“nuninâ van̟ari yan̟n̟am varuṭa

rakâra l̠akâra mâyiran̟t̟um pirakkum.”


“r and l̠ are produced by the tip of the tongue being raised and allowed to gently rub against the hard palate.” (Subrahmanya Sastri 1930;I:14)
Aside from not distinguishing these two sounds from each other, this description also seems to indicate that / r̤̤ / is a palatal sound, and that there is contact between the tongue and the palate: in fact Toḷkâppiyâr’s phonetic description of most of the laterals, nasals, and continuants is inadequate, because the only distinction between /r/ and / l̠ / on the one hand and /r/ and /n/ on the other, for example, is that in the latter, the tongue “gently touches” the hard part, while for the former pair, the tongue “gently rubs” against the hard palate. Fortunately, as we shall see later, Toḷkâppiyâr’s description of the phonology of Tamil is more accurate than his phonetics.
We have now seen four different descriptions of [ r̤ ], none of which comes completely to terms with this sound. My own impression is that Firth’s description is the most accurate, despite his characterization of it as having an “obscure unrounded back-vowel quality”. On phonetic grounds, it is clearly not a lateral, and should probably be group with r-sounds, despite the tradition of transcribing it as [ l̠ ]. I would not be surprised to learn that the tradition of classifying it as a lateral dates from early Portuguese attempts to characterize this sound, where it was heard as a lateral, and “l” became the tradition for transcribing it, especially given the transliteration of the name of the language as Tamil, rather than Tamir̤, or something like it.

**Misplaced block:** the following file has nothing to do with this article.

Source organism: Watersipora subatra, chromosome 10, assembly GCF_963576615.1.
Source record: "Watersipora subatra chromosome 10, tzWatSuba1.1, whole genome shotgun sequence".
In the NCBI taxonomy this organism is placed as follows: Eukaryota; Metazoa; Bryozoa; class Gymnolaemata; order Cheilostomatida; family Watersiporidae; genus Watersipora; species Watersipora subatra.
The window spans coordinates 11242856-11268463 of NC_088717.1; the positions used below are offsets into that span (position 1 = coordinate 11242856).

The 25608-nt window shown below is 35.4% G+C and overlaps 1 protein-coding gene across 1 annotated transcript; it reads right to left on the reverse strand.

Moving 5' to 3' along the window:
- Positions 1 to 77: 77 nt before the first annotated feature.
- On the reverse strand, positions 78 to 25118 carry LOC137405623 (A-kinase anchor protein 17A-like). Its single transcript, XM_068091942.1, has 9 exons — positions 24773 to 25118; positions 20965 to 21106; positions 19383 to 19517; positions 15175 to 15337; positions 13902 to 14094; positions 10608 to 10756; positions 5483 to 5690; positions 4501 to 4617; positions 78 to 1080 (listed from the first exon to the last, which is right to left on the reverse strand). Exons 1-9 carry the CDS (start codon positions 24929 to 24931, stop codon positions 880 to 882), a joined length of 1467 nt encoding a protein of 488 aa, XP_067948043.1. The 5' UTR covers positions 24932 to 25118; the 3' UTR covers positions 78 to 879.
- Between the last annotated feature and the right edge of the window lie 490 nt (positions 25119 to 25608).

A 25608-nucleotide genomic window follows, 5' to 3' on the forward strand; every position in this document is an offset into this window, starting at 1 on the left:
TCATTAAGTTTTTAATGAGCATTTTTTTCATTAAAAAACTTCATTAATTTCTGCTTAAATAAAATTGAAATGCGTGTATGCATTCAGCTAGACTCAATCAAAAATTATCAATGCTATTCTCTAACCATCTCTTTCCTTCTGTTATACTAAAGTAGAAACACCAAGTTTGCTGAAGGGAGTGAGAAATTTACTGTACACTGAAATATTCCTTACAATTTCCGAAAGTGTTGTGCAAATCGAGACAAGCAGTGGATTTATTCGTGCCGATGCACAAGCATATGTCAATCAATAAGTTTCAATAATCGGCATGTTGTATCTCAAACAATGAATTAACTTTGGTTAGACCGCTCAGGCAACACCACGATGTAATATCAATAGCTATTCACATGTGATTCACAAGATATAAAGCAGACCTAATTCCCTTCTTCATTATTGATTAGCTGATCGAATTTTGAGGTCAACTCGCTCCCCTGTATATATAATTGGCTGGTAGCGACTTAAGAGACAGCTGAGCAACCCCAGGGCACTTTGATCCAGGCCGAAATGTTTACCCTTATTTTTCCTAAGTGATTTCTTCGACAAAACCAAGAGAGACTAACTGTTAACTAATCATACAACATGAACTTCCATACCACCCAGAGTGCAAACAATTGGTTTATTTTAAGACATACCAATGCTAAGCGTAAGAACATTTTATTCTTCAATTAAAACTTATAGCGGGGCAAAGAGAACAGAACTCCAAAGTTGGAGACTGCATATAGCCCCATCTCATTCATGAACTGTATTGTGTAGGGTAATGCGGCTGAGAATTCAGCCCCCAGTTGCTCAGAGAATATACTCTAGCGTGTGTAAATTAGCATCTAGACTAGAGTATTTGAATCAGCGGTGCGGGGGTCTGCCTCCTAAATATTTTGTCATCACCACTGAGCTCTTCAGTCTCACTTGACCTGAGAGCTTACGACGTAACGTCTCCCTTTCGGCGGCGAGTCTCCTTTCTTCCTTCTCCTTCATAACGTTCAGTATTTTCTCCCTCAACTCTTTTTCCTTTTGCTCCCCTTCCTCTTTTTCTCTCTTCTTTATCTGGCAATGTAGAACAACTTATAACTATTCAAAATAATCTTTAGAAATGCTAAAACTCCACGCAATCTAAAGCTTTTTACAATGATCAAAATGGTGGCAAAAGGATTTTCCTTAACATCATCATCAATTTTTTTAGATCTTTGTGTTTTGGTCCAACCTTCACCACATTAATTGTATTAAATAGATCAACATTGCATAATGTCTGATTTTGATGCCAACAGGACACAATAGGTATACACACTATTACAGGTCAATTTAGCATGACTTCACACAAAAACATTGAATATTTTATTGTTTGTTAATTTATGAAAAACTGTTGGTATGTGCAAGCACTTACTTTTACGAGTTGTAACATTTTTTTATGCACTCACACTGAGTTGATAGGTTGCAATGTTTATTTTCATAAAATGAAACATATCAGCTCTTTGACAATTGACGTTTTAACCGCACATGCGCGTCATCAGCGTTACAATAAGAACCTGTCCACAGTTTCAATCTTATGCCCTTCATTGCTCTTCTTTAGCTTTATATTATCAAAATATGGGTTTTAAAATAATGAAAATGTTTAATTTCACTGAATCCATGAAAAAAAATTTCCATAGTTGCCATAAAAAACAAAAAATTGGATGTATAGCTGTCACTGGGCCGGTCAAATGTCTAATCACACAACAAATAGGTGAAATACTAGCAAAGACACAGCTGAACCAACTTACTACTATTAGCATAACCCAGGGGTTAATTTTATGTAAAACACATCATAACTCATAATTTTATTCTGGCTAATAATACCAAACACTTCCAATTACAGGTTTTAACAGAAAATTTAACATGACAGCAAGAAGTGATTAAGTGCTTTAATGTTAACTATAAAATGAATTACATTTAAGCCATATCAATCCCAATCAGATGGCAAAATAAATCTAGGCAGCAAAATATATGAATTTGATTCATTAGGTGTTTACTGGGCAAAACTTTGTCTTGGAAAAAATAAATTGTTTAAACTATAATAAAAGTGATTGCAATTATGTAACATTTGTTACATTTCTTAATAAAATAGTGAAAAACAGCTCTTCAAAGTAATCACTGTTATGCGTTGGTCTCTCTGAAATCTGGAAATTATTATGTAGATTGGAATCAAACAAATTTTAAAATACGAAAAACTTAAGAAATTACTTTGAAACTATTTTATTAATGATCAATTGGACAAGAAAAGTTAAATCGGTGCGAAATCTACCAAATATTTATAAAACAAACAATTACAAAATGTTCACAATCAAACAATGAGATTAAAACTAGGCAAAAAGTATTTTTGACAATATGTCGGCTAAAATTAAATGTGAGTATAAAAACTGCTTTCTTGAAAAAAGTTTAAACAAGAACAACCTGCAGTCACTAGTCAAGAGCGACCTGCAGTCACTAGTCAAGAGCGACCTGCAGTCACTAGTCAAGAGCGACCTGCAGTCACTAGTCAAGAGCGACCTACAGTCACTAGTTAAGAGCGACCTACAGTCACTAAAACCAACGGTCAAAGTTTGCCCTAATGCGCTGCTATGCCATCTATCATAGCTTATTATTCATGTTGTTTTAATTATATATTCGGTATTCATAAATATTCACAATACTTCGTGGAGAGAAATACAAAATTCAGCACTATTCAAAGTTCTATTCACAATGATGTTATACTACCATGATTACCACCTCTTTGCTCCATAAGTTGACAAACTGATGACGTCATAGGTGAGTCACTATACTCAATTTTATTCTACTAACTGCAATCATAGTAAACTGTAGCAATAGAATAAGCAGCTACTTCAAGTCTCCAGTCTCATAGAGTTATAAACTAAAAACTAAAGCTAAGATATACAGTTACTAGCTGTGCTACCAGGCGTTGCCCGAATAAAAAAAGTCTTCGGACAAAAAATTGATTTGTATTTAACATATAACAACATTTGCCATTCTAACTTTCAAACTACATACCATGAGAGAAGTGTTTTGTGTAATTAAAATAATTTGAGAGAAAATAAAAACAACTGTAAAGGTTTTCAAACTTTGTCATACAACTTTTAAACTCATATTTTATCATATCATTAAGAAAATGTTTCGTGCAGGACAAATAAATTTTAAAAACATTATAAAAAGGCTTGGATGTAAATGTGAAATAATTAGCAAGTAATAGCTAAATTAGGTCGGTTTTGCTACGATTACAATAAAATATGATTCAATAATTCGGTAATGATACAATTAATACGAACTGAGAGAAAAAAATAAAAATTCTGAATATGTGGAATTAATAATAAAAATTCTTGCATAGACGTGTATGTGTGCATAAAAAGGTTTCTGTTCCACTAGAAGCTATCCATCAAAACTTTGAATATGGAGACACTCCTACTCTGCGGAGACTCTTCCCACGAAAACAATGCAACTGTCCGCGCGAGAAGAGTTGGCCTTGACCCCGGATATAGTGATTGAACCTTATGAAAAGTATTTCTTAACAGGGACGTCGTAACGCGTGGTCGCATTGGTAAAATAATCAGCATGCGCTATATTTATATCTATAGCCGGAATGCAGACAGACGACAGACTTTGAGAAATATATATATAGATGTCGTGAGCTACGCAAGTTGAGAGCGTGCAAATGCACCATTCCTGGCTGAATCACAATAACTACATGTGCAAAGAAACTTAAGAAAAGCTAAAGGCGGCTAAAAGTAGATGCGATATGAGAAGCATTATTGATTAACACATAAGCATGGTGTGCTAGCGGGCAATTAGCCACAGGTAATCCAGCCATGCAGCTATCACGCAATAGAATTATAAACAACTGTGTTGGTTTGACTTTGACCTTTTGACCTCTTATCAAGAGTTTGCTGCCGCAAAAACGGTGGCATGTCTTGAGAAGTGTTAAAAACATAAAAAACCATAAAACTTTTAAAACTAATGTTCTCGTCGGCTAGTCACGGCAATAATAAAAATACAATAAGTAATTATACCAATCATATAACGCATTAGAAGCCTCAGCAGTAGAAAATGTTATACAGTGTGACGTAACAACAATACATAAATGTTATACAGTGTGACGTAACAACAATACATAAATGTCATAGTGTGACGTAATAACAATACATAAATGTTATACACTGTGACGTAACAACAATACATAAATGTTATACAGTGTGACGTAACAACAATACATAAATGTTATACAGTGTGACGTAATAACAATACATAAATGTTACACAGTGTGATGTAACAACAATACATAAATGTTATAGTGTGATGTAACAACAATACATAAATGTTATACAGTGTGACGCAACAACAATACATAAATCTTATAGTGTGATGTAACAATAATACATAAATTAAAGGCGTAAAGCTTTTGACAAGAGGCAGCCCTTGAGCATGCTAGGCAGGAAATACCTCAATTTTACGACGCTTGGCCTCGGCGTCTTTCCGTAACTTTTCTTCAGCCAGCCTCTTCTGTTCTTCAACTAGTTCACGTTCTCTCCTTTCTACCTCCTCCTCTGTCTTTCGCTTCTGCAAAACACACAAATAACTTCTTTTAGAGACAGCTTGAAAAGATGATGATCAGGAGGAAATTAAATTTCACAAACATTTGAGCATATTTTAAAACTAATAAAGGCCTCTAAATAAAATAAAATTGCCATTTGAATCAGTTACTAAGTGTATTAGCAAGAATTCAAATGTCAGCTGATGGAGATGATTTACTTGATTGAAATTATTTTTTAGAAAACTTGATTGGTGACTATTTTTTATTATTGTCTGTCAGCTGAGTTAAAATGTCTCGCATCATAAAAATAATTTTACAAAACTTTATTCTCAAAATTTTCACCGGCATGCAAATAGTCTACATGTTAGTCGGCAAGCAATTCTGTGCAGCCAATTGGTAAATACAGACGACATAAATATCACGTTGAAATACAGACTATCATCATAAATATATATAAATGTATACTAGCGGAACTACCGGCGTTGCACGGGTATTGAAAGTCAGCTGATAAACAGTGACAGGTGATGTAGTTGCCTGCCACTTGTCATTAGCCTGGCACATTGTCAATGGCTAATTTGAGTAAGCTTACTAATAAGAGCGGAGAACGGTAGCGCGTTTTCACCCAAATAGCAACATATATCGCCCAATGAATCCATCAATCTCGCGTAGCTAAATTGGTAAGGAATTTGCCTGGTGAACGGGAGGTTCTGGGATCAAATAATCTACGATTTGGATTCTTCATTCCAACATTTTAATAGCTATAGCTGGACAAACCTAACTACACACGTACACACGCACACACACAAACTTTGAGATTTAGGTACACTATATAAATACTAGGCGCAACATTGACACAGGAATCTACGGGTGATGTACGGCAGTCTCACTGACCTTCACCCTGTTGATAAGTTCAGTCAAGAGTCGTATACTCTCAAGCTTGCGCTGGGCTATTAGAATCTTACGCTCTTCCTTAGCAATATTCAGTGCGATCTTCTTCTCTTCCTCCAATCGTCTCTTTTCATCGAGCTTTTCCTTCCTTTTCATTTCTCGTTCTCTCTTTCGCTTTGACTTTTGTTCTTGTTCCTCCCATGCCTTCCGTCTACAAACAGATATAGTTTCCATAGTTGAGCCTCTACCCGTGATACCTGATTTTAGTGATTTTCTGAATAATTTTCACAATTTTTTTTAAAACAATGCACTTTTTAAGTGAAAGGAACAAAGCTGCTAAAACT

At the time of the original writing of this paper, no acoustic studies of Tamil laterals and rhotics existed, but now we have some reliable data that supports my contention that [ r̤̤ ] is a rhotic,

not a lateral. The authors, Narayan, Byrd and Kaun (1999), state the following in their abstract:

Tamil is unusual among the world’s languages in that some of its dialects have five contrasting

liquids. This paper focuses on the characterization of these sounds in terms of articulatory geometry

and kinematics, as well as their articulatory-acoustic relations. This study illustrates the use of

multiple techniques—static palatography, magnetic resonance imaging (MRI), and magnetometry

(EMMA)—for investigating both static and dynamic articulatory characteristics using a single

native speaker of Tamil. Dialectal merger and neutralization phenomena exhibited by the liquids of

Tamil are discussed. Comparisons of English /[/ and /l/ with Tamil provide evidence for generality

in underlying mechanisms of rhotic and lateral production. The articulatory data justify the

postulation of a class of rhotics and a class of laterals in Tamil, but do not provide evidence in favor